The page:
3 (It was a fake lizard fossil that Gould found in a Marrakech shop, actually a high-quality cast cemented to a real rock, which started him thinking about Berringer.) But Berringer found more; his collection (as documented in his 1726 book W rzburg Lithography, which included several plates of illustrations) included heavenly objects, such as comets 1. with tails, a crescent moon with rays, and even carved Hebrew letters spelling out Jehovah. In the canonical version of the story, Berringer only realizes that he has been the victim of a prank played by artistically talented students when he finds a fossil that spells out his own name. Humiliated, he spends his few remaining years trying to buy back all the copies of his book. As is required of tales of this sort, there are moral lessons: do not engage in speculation beyond available evidence, and do not stray from the empirical method of direct observation.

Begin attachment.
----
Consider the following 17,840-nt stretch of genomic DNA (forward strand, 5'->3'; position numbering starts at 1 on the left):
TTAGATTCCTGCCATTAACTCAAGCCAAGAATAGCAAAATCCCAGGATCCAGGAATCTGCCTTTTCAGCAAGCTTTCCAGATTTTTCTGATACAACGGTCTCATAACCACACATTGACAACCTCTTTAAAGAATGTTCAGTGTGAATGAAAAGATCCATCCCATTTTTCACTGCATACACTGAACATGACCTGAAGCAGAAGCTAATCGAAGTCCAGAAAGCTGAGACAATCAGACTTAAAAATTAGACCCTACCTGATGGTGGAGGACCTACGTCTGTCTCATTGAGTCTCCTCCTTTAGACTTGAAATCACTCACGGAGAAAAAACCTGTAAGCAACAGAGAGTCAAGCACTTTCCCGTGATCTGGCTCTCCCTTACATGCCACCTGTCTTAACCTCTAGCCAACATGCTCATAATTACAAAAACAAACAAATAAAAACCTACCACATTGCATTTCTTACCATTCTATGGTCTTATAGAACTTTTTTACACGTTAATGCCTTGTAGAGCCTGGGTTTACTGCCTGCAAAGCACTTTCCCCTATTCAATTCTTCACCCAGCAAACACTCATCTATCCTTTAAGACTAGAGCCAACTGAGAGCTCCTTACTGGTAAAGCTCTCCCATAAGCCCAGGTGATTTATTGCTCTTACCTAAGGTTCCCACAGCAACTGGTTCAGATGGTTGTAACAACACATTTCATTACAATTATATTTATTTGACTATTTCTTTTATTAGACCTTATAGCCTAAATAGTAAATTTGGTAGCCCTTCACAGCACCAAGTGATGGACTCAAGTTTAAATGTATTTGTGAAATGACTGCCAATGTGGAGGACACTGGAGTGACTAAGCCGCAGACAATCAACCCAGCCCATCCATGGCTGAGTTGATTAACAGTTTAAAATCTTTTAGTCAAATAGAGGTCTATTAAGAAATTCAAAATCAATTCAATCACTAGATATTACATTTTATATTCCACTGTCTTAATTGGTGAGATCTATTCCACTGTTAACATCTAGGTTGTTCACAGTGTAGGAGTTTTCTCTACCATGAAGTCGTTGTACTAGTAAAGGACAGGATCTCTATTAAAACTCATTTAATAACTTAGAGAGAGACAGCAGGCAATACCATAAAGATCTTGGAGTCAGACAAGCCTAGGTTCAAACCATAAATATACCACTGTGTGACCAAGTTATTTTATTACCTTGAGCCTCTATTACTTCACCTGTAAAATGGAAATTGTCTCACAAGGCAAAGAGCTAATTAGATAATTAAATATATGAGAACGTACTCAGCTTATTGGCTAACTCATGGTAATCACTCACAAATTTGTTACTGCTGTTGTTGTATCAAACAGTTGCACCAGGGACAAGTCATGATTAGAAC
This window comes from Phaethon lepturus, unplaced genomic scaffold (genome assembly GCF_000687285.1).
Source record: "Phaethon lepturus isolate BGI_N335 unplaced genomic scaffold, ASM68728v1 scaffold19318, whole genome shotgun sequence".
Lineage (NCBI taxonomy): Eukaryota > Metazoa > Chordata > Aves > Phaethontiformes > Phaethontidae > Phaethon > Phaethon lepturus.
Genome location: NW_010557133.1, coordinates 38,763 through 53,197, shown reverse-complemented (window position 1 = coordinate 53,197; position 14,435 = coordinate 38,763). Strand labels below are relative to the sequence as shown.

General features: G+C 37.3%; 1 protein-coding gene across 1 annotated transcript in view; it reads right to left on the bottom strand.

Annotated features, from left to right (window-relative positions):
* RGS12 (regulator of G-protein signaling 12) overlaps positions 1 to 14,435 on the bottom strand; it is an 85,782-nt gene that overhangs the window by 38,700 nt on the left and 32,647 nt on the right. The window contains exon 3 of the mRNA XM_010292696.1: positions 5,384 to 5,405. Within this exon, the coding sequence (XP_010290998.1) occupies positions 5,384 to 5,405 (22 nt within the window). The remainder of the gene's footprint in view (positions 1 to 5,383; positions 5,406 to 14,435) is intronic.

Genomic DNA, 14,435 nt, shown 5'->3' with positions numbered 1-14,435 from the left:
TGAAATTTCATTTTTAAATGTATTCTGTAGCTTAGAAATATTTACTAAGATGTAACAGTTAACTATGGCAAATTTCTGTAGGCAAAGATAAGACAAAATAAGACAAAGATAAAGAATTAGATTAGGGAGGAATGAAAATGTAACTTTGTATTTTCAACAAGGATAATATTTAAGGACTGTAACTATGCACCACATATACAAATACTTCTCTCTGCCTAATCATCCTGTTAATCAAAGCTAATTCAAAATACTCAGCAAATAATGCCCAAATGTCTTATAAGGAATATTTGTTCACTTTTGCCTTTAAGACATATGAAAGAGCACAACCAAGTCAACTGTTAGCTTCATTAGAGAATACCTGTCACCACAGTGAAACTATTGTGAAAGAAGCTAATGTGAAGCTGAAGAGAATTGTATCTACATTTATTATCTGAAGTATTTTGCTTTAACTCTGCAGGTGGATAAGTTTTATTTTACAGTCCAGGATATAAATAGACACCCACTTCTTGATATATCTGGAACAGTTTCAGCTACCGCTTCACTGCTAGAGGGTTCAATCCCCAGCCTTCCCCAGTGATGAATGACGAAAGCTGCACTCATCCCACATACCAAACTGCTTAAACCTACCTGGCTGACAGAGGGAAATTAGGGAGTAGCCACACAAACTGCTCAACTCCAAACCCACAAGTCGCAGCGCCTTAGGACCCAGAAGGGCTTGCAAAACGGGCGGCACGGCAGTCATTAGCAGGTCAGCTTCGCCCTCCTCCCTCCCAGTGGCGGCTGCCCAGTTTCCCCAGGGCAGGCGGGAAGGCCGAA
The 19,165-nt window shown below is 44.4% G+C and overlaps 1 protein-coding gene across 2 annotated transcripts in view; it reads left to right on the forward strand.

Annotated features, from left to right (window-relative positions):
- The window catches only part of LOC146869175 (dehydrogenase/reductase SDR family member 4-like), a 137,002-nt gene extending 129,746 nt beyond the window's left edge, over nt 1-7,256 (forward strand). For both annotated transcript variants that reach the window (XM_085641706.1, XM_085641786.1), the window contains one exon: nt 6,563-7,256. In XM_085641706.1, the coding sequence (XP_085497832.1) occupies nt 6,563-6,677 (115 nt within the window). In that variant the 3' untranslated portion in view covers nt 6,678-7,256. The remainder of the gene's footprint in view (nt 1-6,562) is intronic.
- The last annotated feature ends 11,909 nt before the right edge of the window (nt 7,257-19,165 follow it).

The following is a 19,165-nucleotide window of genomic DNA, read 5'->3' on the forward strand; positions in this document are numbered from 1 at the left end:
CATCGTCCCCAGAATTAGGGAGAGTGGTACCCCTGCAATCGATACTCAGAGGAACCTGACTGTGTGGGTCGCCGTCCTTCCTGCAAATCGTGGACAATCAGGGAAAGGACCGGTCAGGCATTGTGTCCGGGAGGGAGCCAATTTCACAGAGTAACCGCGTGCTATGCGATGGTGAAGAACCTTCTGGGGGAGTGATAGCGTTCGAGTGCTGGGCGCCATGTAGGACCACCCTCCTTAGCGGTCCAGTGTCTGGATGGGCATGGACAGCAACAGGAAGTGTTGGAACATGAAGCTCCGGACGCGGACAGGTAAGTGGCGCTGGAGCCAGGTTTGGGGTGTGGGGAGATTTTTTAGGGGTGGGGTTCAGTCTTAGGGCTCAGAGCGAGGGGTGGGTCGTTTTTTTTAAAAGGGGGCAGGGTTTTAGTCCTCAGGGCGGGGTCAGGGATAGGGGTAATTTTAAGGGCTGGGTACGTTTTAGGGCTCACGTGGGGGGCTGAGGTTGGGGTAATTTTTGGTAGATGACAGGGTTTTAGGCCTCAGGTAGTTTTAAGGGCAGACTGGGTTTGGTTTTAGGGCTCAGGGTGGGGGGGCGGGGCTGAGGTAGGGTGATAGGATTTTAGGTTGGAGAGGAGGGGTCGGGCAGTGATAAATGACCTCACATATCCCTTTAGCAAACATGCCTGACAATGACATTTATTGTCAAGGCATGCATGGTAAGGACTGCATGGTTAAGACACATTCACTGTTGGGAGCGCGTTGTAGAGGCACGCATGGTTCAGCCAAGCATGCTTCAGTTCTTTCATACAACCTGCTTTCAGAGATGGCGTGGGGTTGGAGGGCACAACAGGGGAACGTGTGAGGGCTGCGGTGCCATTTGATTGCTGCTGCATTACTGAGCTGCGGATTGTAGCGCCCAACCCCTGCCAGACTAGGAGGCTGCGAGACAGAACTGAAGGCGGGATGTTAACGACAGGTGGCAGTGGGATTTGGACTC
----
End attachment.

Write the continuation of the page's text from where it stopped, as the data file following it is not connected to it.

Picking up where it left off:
4 These are fine lessons, Gould writes, but in this case at least, the story behind them is partially false. Dr. Berringer did find the planted objects (or, at least in some cases, they were found . by paid assistants, one of whom was involved in the deception), and he did believe that they were naturally produced, rather than fabricated either recently or by ancient tribes. However, the perpetrators were irritated colleagues bent on damaging Berringer's reputation, not students playing a prank. As Jahn and Woolf describe the case, the two perpetrators realized they had gone too far, and tried to talk Berringer out of publishing. One of their attempts at dissuasion involved showing him similar objects that had been locally fabricated, suggesting that someone might have planted similar items for him to find; Berringer would have none of it, instead choosing to believe that his rivals were trying to deny him credit for a discovery that would make him famous.